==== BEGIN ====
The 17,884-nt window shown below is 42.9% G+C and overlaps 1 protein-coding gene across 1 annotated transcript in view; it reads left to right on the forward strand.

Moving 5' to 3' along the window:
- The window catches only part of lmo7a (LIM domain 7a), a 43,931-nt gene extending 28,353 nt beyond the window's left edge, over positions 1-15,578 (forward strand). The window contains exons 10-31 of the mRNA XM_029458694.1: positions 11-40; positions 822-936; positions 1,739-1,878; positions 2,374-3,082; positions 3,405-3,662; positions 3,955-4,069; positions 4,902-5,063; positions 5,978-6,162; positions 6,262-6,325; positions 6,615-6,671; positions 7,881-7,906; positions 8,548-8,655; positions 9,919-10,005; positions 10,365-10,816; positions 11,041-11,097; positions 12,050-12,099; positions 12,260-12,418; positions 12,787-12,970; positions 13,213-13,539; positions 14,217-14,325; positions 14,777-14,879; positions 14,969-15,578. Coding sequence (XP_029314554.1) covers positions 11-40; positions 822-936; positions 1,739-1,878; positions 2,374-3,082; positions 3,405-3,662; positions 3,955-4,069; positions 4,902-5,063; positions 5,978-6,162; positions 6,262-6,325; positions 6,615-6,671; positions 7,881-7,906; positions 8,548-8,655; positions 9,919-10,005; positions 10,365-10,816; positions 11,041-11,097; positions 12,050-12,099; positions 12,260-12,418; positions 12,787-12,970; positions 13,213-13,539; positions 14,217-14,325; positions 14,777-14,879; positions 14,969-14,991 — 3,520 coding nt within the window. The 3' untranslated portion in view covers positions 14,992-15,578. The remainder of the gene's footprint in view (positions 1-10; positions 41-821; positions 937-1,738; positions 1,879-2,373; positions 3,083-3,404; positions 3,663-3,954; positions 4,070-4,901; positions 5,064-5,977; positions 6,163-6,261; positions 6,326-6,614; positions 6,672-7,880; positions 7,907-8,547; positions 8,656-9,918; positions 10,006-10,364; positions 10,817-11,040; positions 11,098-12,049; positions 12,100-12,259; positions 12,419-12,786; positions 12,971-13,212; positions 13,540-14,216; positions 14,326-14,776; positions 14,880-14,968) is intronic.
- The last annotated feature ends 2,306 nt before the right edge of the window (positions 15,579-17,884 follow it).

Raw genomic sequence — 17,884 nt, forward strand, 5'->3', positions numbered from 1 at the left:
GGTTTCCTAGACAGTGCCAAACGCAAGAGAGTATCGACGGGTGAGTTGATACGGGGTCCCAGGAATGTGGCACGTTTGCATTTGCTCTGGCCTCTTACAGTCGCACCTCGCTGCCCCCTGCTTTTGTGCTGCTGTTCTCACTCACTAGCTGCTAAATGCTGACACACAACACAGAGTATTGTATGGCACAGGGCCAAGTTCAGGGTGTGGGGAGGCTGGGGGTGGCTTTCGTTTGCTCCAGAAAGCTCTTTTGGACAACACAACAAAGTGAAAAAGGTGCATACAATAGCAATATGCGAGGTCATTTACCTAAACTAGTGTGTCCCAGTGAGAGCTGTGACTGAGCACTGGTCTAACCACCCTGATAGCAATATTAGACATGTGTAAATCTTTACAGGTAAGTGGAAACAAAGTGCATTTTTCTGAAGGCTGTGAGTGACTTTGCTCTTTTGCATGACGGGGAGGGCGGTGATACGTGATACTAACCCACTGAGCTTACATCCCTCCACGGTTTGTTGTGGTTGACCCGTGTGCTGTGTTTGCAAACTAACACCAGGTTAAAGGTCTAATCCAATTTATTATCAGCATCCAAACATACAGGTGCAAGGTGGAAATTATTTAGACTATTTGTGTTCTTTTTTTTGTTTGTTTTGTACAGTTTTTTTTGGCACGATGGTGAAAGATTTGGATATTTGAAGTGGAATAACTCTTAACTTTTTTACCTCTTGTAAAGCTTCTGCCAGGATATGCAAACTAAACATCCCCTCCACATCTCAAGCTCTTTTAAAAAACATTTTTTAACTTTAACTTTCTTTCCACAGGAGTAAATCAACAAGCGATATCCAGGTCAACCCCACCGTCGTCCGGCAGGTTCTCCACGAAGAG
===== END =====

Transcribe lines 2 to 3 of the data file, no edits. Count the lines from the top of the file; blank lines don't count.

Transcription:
Moving 5' to 3' along the window:
- The window catches only part of lmo7a (LIM domain 7a), a 43,931-nt gene extending 28,353 nt beyond the window's left edge, over positions 1-15,578 (forward strand). The window contains exons 10-31 of the mRNA XM_029458694.1: positions 11-40; positions 822-936; positions 1,739-1,878; positions 2,374-3,082; positions 3,405-3,662; positions 3,955-4,069; positions 4,902-5,063; positions 5,978-6,162; positions 6,262-6,325; positions 6,615-6,671; positions 7,881-7,906; positions 8,548-8,655; positions 9,919-10,005; positions 10,365-10,816; positions 11,041-11,097; positions 12,050-12,099; positions 12,260-12,418; positions 12,787-12,970; positions 13,213-13,539; positions 14,217-14,325; positions 14,777-14,879; positions 14,969-15,578. Coding sequence (XP_029314554.1) covers positions 11-40; positions 822-936; positions 1,739-1,878; positions 2,374-3,082; positions 3,405-3,662; positions 3,955-4,069; positions 4,902-5,063; positions 5,978-6,162; positions 6,262-6,325; positions 6,615-6,671; positions 7,881-7,906; positions 8,548-8,655; positions 9,919-10,005; positions 10,365-10,816; positions 11,041-11,097; positions 12,050-12,099; positions 12,260-12,418; positions 12,787-12,970; positions 13,213-13,539; positions 14,217-14,325; positions 14,777-14,879; positions 14,969-14,991 — 3,520 coding nt within the window. The 3' untranslated portion in view covers positions 14,992-15,578. The remainder of the gene's footprint in view (positions 1-10; positions 41-821; positions 937-1,738; positions 1,879-2,373; positions 3,083-3,404; positions 3,663-3,954; positions 4,070-4,901; positions 5,064-5,977; positions 6,163-6,261; positions 6,326-6,614; positions 6,672-7,880; positions 7,907-8,547; positions 8,656-9,918; positions 10,006-10,364; positions 10,817-11,040; positions 11,098-12,049; positions 12,100-12,259; positions 12,419-12,786; positions 12,971-13,212; positions 13,540-14,216; positions 14,326-14,776; positions 14,880-14,968) is intronic.